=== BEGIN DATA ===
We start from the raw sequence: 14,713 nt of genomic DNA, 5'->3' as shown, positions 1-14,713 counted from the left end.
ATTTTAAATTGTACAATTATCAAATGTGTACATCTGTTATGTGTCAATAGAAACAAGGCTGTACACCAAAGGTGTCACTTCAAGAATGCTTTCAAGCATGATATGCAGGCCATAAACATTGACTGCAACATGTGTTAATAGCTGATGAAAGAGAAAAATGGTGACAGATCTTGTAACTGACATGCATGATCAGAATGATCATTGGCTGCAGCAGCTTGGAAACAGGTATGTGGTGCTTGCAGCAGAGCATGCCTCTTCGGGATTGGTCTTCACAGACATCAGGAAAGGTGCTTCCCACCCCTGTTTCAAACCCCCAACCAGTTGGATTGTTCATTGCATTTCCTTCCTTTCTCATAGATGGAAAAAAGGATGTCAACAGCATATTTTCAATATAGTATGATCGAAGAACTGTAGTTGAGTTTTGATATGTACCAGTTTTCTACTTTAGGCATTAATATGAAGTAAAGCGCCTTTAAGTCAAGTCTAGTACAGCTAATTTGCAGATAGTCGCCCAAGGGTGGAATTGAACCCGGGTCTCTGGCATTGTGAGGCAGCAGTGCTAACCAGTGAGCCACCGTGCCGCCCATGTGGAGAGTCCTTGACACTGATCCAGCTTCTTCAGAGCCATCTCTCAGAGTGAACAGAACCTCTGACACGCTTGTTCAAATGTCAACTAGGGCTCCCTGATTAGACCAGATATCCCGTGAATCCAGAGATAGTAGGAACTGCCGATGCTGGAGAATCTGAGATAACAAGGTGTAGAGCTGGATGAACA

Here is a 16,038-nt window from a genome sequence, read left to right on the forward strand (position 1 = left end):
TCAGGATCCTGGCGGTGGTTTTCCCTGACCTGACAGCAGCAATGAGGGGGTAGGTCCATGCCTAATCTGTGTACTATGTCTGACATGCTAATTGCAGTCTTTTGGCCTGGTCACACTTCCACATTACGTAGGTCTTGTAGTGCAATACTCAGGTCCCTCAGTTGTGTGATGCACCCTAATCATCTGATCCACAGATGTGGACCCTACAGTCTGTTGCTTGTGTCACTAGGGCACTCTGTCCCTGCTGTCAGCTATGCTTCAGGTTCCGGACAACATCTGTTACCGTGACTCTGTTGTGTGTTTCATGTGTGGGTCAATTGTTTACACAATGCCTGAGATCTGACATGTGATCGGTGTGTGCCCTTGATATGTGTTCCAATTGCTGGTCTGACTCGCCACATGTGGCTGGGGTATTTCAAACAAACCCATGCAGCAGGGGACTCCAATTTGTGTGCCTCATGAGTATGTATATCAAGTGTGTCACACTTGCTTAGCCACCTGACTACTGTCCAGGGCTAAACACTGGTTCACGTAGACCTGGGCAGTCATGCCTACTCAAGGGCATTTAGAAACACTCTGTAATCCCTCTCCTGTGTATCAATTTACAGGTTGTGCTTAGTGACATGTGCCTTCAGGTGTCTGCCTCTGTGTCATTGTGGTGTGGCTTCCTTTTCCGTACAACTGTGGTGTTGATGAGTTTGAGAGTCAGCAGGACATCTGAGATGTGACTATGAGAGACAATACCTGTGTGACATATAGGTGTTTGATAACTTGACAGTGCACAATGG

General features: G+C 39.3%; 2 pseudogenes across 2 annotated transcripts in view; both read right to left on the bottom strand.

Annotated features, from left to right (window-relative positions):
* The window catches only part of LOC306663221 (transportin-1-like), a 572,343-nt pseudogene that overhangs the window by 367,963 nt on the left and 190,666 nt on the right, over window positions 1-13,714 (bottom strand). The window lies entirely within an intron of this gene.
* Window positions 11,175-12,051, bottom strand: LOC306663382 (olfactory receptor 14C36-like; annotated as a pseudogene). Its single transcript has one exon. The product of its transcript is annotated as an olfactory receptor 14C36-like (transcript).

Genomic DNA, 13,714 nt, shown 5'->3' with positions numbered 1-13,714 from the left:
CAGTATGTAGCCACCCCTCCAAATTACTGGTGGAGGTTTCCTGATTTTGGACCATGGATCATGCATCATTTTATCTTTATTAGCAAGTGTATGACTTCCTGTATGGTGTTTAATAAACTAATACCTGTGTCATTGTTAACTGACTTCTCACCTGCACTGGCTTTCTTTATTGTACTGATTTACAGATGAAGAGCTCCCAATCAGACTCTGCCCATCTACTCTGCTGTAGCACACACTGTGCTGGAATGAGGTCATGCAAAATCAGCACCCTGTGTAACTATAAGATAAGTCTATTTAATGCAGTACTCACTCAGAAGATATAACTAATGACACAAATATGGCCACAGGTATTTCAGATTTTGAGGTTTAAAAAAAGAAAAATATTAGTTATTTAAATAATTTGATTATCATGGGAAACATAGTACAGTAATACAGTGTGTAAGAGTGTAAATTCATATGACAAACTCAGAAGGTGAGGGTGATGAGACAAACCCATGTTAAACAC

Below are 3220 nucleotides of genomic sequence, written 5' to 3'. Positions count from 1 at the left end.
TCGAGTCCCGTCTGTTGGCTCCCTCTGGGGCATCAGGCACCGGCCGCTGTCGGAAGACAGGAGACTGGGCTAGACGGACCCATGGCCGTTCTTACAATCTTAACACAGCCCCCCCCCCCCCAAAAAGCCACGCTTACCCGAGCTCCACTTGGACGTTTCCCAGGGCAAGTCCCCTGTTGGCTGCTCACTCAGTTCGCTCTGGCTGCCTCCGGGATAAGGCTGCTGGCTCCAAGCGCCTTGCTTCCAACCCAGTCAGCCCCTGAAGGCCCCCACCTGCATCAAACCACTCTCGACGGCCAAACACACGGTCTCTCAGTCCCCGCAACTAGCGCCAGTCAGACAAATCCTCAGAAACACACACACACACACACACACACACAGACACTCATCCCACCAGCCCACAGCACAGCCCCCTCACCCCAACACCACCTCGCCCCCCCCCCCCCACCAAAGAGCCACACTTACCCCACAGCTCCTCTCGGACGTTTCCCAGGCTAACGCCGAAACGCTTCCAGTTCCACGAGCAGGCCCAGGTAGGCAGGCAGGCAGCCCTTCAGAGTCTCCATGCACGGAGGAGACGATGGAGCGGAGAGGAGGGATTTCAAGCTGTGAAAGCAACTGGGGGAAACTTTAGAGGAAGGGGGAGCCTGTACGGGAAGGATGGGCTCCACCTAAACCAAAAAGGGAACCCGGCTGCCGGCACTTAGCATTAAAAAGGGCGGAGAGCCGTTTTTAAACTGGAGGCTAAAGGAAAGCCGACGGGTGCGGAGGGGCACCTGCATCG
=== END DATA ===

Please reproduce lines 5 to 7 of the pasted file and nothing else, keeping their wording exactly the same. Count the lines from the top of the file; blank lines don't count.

General features: G+C 39.3%; 2 pseudogenes across 2 annotated transcripts in view; both read right to left on the bottom strand.

Annotated features, from left to right (window-relative positions):
* The window catches only part of LOC306663221 (transportin-1-like), a 572,343-nt pseudogene that overhangs the window by 367,963 nt on the left and 190,666 nt on the right, over window positions 1-13,714 (bottom strand). The window lies entirely within an intron of this gene.